(3) that the absence of this power to recognize true moral worth and spiritual integrity not only disqualifies an individual from acting as a judge in the sphere of religion, but, ipso facto, proclaims him to be as yet outside of that sphere altogether; and
(4) that God will certainly in the long run award the triumph to his own people and his own cause.
4. Announcing their punishment.
(1) Its severity. Their wickedness should be avenged, not alone upon themselves, but upon their children, whose "eyes should fail," or languish (verse 5). That children suffer for the sins of parents is a fact of everyday experience; e.g. the families of drunkards, profligates, murderers, traitors, etc. It is a special sign of excessive wicked ness when its results affect the innocent descendants of its perpetrators. Hence God is said to visit the iniquities of the fathers upon the children unto the third and fourth generations of them that hate him (Exodus 20:5). The sin of Achan was visited on himself and his sons and daughters (Joshua 7:24, Joshua 7:25). The wickedness of Ahab was avenged on himself and his posterity (1 Kings 21:20). The leprosy of Naaman clung to Gehszi and his descendants (2 Kings 5:27). Over against this, however, stands the blessed fact that, though grace does not run in the blood, the piety of parents has a tendency to reproduce itself in the characters, as certainly it draws down blessings on the heads, of children. And as no greater felicity can be bestowed upon a parent than to contemplate the happiness of his household, so no greater sorrow can be his than to witness its destruction or dishonour. And such was the portion Job foretold for his mocking friends.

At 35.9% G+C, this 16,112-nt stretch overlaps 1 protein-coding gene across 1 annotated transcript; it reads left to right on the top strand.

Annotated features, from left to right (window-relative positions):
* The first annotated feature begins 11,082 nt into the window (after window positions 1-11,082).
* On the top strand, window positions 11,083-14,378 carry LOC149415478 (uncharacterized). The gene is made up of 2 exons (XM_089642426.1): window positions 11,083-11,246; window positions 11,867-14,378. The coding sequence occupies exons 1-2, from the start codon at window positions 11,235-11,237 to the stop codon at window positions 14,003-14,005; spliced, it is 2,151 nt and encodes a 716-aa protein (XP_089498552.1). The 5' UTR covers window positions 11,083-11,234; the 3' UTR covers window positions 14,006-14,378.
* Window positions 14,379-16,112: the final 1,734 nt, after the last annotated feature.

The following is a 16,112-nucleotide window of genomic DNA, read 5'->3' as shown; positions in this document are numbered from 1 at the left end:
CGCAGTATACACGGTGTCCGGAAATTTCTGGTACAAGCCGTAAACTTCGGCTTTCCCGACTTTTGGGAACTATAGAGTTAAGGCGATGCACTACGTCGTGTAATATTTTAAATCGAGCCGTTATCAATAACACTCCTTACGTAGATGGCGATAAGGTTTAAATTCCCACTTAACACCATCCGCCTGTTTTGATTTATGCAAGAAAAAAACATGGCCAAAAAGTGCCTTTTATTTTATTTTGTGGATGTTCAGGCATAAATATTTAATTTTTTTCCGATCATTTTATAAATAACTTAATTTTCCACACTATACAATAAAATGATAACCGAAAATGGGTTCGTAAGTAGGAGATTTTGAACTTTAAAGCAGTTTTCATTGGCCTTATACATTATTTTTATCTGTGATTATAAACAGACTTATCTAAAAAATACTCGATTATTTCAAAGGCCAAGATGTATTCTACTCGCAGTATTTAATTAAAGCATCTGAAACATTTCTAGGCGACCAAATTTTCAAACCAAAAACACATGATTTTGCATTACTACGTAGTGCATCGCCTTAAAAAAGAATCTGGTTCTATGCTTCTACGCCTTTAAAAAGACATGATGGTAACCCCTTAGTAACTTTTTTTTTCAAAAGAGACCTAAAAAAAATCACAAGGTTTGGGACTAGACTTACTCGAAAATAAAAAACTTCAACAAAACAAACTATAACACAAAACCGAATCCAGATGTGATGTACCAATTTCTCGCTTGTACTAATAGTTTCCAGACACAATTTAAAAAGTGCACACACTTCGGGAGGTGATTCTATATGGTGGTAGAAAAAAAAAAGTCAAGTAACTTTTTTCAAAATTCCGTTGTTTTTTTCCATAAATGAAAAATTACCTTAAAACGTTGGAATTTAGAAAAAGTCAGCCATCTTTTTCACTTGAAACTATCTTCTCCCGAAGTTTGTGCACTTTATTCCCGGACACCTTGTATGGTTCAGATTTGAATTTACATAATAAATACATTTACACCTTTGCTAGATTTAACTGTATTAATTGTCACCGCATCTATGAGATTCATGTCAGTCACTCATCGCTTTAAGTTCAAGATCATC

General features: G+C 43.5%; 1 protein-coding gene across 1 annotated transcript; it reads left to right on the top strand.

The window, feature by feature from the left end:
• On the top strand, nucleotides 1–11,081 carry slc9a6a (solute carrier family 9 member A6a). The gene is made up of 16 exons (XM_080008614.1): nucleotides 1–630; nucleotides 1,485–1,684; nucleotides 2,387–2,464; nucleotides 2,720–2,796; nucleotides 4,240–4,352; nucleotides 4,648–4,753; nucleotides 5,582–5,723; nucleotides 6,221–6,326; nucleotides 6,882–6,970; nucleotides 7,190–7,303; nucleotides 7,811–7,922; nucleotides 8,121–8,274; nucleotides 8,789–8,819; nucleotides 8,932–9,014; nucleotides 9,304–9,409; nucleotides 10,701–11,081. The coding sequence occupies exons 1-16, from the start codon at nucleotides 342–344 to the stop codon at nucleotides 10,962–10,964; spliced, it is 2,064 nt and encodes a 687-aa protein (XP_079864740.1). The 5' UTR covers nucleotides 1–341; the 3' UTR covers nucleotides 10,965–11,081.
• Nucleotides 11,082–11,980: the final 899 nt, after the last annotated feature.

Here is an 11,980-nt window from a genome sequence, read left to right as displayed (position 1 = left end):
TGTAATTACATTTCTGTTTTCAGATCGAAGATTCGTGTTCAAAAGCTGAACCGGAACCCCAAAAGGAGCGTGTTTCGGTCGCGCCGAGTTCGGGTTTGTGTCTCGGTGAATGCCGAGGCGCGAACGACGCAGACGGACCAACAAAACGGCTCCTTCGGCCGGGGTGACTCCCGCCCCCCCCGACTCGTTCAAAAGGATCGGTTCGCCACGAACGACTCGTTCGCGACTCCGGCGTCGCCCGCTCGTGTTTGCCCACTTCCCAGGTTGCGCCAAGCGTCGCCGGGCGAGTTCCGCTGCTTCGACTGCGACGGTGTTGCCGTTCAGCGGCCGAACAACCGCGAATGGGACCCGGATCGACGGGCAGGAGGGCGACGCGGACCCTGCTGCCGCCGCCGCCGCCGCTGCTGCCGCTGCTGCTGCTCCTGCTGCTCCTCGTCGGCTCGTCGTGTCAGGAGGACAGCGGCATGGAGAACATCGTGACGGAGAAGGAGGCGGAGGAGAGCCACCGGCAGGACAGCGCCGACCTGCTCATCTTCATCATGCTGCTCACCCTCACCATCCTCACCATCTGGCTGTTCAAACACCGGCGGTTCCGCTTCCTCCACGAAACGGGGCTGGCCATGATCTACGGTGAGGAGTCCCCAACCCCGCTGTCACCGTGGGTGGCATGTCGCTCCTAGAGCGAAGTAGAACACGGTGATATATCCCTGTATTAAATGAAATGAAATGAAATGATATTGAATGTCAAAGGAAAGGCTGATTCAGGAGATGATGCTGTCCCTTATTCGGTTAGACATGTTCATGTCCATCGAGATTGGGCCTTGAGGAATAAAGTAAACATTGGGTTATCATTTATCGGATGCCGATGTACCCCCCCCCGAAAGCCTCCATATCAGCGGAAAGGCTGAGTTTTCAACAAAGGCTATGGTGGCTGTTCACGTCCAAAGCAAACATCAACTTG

(2) Its naturalness. It would be a punishment in all respects befitting their offence. They had trampled on their best affections, delivering up him, their friend, to be a spoil (verse 5); and so would they in turn be wounded in their parental loves. God's retributions often show a striking correspondence to the crimes they avenge. Though the lex talionis has been abrogated by the gospel, it is still not unfrequently observed that they who take the sword perish by the sword (Matthew 26:52), and that" with what measure a man metes it is measured to him again" (Matthew 7:2).
5. Proclaiming their folly. With contemptuous disdain he invites them to renew their efforts to establish his guilt, to attack him with another round of arguments, telling them he has no fear of their success, knowing them, as he does, to be essential fools (verse 5). If the language evinces
(1) amazing self-confidence, Job standing with his foot in the grave, and yet lifting up his head with unfaltering assurance to the skies; and
(2) keen intellectual penetration, the speaker clearly discerning the fallacious character of the friends' consolation that, if he repented, he would yet be restored to a life of prosperity; it also displays
(3) extraordinary acerbity of feeling for a good man who might have been expected to hush his angry passions before lying down to sleep in the grave; and
(4) excessive heat of language which ill became a saint, even of the days of Job.
III. SEEKING REFUGE IN THE MERCY OF GOD.
1. The bold request. Turning from his friends and confronting death, Job entreats with a sublimely daring faith, which rises clear above the mists of despondency and the hurricanes of passion that alternately fill his breast, that God himself would strike hands with him, and engage to be Surety for his innocence against himself (verse 3). It is a by no means dim anticipation of the fundamental notion of the gospel, that, for the answering of all that God, as a righteous Lawgiver, can lay to the charge of man, God has himself become the Sponsor or Bondsman. What Job's faith, standing as it were on the headlands of human thought, and looking out with prophetic eye into the vast terrain incognitam that spread out before him, craved for himself, that God would undertake the task of replying for him, not alone to the aspersions of his human calumniators, but also to the accusations and charges preferred against him by his Divine assailant, viz. God himself—this astounding entreaty on the part of poor, feeble, sinful humanity, as represented by Job, has been answered by the gospel of Jesus Christ, who came in the fulness of the times as God incarnate to champion the cause of lost man, and vindicate, not his innocence, but his righteousness before God.